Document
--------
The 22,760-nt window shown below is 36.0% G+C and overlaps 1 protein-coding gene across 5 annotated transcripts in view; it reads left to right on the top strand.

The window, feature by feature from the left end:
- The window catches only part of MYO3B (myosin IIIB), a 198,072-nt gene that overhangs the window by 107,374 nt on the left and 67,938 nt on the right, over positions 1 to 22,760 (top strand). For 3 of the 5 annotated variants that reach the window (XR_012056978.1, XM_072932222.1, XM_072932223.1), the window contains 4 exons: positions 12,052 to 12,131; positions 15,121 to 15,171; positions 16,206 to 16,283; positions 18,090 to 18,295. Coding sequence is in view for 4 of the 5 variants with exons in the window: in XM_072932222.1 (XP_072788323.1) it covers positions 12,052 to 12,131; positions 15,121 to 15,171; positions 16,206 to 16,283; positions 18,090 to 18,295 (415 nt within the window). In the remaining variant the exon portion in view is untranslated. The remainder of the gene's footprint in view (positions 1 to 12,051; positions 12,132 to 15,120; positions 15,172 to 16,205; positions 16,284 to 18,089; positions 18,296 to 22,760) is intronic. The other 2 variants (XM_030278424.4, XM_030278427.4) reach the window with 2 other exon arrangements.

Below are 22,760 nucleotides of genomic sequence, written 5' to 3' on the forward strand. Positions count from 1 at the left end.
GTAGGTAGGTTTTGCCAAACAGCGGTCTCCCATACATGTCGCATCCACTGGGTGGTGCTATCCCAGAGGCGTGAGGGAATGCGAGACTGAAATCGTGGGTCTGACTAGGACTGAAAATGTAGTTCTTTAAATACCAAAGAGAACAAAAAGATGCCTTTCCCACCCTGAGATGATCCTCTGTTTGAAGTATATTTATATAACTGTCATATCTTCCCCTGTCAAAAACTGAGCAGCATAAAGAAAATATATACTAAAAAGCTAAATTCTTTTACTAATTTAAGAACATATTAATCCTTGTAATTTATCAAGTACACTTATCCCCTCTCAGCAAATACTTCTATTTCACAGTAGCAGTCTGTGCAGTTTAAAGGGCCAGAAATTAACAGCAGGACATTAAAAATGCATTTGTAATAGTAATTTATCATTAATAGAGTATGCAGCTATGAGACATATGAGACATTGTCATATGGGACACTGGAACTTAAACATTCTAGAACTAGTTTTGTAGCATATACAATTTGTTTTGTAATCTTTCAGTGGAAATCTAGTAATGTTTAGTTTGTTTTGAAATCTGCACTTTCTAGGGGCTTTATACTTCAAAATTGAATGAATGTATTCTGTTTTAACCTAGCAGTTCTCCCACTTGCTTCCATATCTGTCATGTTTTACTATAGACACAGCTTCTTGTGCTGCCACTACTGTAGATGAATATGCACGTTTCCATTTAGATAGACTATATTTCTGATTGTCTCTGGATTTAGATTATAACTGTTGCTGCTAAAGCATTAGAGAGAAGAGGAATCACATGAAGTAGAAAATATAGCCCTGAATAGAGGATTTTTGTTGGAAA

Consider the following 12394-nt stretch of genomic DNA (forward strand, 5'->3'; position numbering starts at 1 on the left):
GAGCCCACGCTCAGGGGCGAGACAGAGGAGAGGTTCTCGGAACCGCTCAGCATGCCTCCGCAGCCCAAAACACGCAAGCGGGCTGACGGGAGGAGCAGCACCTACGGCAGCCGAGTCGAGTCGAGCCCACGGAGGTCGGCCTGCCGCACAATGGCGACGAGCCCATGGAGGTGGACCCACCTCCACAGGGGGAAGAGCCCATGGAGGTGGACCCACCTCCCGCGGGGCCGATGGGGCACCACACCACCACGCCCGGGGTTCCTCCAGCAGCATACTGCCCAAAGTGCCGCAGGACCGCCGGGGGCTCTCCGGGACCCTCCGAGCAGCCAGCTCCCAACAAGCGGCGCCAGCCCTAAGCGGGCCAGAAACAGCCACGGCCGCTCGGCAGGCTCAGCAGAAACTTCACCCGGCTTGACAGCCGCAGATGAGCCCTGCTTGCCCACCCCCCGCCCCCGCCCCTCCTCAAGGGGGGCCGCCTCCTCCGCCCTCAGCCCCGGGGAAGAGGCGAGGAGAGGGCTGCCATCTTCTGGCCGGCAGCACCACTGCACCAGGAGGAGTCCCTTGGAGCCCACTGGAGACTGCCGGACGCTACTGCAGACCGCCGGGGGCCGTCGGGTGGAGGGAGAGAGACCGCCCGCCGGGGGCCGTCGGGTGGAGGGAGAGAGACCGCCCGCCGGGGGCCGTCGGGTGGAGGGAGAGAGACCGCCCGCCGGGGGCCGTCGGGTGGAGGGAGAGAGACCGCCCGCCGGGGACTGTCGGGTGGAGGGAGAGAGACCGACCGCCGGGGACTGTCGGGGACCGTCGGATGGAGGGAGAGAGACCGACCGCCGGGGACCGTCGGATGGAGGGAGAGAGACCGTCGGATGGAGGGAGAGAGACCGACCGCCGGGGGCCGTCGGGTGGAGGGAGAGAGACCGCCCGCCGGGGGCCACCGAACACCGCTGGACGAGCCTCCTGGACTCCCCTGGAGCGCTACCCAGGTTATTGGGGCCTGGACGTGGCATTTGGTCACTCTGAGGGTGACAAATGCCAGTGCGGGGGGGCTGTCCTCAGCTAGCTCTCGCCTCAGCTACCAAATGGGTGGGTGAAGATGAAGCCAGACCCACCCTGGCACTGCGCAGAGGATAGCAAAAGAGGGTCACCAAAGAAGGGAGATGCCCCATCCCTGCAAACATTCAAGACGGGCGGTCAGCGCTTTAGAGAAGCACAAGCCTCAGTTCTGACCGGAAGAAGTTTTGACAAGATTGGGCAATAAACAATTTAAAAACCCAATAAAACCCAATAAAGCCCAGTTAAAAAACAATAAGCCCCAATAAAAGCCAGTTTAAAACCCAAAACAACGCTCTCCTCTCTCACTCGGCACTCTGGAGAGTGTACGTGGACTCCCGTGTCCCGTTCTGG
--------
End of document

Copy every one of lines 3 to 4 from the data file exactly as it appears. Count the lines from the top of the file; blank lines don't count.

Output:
- The window catches only part of MYO3B (myosin IIIB), a 198,072-nt gene that overhangs the window by 107,374 nt on the left and 67,938 nt on the right, over positions 1 to 22,760 (top strand). For 3 of the 5 annotated variants that reach the window (XR_012056978.1, XM_072932222.1, XM_072932223.1), the window contains 4 exons: positions 12,052 to 12,131; positions 15,121 to 15,171; positions 16,206 to 16,283; positions 18,090 to 18,295. Coding sequence is in view for 4 of the 5 variants with exons in the window: in XM_072932222.1 (XP_072788323.1) it covers positions 12,052 to 12,131; positions 15,121 to 15,171; positions 16,206 to 16,283; positions 18,090 to 18,295 (415 nt within the window). In the remaining variant the exon portion in view is untranslated. The remainder of the gene's footprint in view (positions 1 to 12,051; positions 12,132 to 15,120; positions 15,172 to 16,205; positions 16,284 to 18,089; positions 18,296 to 22,760) is intronic. The other 2 variants (XM_030278424.4, XM_030278427.4) reach the window with 2 other exon arrangements.

Below are 22,760 nucleotides of genomic sequence, written 5' to 3' on the forward strand. Positions count from 1 at the left end.